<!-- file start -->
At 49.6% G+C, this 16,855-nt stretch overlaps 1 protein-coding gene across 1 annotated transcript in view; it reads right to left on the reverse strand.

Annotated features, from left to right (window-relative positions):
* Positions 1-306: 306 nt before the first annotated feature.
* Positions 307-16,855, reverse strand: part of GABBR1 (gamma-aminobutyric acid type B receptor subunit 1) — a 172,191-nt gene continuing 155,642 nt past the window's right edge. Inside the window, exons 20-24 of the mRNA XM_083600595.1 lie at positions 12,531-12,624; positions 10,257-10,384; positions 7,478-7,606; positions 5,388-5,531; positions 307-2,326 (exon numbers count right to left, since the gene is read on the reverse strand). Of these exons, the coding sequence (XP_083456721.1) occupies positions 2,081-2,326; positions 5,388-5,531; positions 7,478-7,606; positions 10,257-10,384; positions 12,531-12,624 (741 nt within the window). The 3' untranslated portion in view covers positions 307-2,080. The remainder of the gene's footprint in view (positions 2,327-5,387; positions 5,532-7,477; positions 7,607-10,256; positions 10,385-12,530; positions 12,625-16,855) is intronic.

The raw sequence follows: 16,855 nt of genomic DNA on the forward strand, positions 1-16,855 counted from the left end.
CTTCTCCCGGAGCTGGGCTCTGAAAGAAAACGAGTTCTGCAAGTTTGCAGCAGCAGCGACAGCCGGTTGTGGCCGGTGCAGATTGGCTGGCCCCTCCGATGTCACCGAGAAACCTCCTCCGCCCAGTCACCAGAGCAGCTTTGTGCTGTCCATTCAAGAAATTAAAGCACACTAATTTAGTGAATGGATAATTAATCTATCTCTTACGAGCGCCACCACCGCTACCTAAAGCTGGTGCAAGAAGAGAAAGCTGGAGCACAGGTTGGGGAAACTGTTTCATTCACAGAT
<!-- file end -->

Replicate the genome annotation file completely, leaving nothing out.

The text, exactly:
At 49.6% G+C, this 16,855-nt stretch overlaps 1 protein-coding gene across 1 annotated transcript in view; it reads right to left on the reverse strand.

Annotated features, from left to right (window-relative positions):
* Positions 1-306: 306 nt before the first annotated feature.
* Positions 307-16,855, reverse strand: part of GABBR1 (gamma-aminobutyric acid type B receptor subunit 1) — a 172,191-nt gene continuing 155,642 nt past the window's right edge. Inside the window, exons 20-24 of the mRNA XM_083600595.1 lie at positions 12,531-12,624; positions 10,257-10,384; positions 7,478-7,606; positions 5,388-5,531; positions 307-2,326 (exon numbers count right to left, since the gene is read on the reverse strand). Of these exons, the coding sequence (XP_083456721.1) occupies positions 2,081-2,326; positions 5,388-5,531; positions 7,478-7,606; positions 10,257-10,384; positions 12,531-12,624 (741 nt within the window). The 3' untranslated portion in view covers positions 307-2,080. The remainder of the gene's footprint in view (positions 2,327-5,387; positions 5,532-7,477; positions 7,607-10,256; positions 10,385-12,530; positions 12,625-16,855) is intronic.

The raw sequence follows: 16,855 nt of genomic DNA on the forward strand, positions 1-16,855 counted from the left end.
CTTCTCCCGGAGCTGGGCTCTGAAAGAAAACGAGTTCTGCAAGTTTGCAGCAGCAGCGACAGCCGGTTGTGGCCGGTGCAGATTGGCTGGCCCCTCCGATGTCACCGAGAAACCTCCTCCGCCCAGTCACCAGAGCAGCTTTGTGCTGTCCATTCAAGAAATTAAAGCACACTAATTTAGTGAATGGATAATTAATCTATCTCTTACGAGCGCCACCACCGCTACCTAAAGCTGGTGCAAGAAGAGAAAGCTGGAGCACAGGTTGGGGAAACTGTTTCATTCACAGAT